Music is one of those understated elements of life that unites people. It has the power to be provocative, emotive and even catchy – but drives home messages that are picked up both consciously and unconsciously. No matter how intense the message, however, the soul soars on – eased into the content by melodious brilliance and transportative expression.

Despite the endless possibility in approach and presentation, one medium that I believe has floundered when it comes to music is the Podcast. Inevitably it becomes a version of a radio show – highlighting the ego’s and opinions of the presenters and leaving precious little to be appreciated about the actual song.

I had resigned myself to reading reviews and listening for myself until I recently came across a different kind of music Podcast. Song Exploder is a high-charting almost-weekly Podcast that is making waves by providing good music coverage that lets the song sing for itself.

The success of it, I believe, lies in the simple format. Set up by Hrishisek Hirway – a musician himself – each episode focusses on one song. And in that 15-20 minute timeframe, the artist and/or producer explains how it was made. There is an intentional focus on the ‘nuts and bolts’ of the music – specific riffs, instrumentation, inspiration and structures – ¬†which pulls the artist away from the lofty ideals and forces them to articulate the nature of their craft.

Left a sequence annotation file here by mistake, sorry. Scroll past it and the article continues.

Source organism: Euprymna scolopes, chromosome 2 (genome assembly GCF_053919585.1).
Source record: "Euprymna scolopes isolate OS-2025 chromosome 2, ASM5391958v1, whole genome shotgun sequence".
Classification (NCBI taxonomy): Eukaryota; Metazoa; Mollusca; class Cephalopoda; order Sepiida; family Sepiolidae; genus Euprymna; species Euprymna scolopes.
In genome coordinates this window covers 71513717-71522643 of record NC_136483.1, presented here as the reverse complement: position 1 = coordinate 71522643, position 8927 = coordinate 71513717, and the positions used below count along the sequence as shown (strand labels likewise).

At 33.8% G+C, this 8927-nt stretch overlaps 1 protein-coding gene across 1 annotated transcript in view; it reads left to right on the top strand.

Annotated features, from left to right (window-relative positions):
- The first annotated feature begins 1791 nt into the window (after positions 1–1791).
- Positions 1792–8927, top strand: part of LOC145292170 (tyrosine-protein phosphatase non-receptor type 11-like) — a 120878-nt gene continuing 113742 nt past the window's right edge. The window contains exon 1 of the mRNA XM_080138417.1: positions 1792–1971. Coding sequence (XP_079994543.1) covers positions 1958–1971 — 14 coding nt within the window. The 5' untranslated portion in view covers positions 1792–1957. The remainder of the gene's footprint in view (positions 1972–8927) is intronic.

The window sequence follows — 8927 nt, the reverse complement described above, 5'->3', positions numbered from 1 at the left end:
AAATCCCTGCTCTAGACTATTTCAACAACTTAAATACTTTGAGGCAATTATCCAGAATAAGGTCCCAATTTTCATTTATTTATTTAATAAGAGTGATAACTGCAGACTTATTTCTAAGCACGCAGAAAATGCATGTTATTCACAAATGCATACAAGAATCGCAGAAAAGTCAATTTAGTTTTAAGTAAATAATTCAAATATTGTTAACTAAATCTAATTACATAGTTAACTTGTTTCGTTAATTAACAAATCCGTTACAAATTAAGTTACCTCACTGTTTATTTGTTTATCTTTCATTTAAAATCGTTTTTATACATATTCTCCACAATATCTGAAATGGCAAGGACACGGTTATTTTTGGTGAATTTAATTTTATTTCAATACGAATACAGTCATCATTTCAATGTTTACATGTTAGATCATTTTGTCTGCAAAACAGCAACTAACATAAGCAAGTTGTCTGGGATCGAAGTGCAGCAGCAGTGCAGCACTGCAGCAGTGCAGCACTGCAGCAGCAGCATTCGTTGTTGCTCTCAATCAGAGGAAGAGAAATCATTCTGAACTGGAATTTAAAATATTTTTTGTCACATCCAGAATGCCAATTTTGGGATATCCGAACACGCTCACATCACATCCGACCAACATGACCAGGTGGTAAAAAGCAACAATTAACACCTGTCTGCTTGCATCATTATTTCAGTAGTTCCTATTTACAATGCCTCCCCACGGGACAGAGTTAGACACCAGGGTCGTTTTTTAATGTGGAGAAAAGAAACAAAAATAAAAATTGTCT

It is also edited in a way that evades the interview format. Hrishisek prompts the artists, but we only get to hear the answers. So it feels like a conversation that is as intimate as it is honest. No frills, no superficial banter – just meaty, stimulating content.

Having been around since January 2014, it is by no means a new player in the industry. But it has garnered credibility over the years featuring artists like Solange, U2, The National, Death Cab for Cutie, Chet Faker, Andra Day, Bjork, MGMT, The Lumineers, Metallica and even film composers Alexandre Desplat, Johan Johannsen and Harry-Gregson Williams.

Not only is it heavy-hitting. It is diverse. You may have no reference or love for country music or electronica, but I have found it makes no difference. It is still a successful act speaking about the process of creating. You might be surprised by what you take away from the most bizarre genres. Celebrating its 100th episode last week, there is more than enough varied content to keep you happy.

As a musician, this is how I would want to encourage people to engage with music. It cuts away all the pretense and propaganda. No marketing stunts. Just the content.

Another area that I believe requires a ‘cutting away’ is in the area of faith. In Christianity there are so many opinions, misrepresentations and persuasions that can completely mar the actual content – the Bible. If you want to cut through the noise and find out who God is for yourself, click on the link below.

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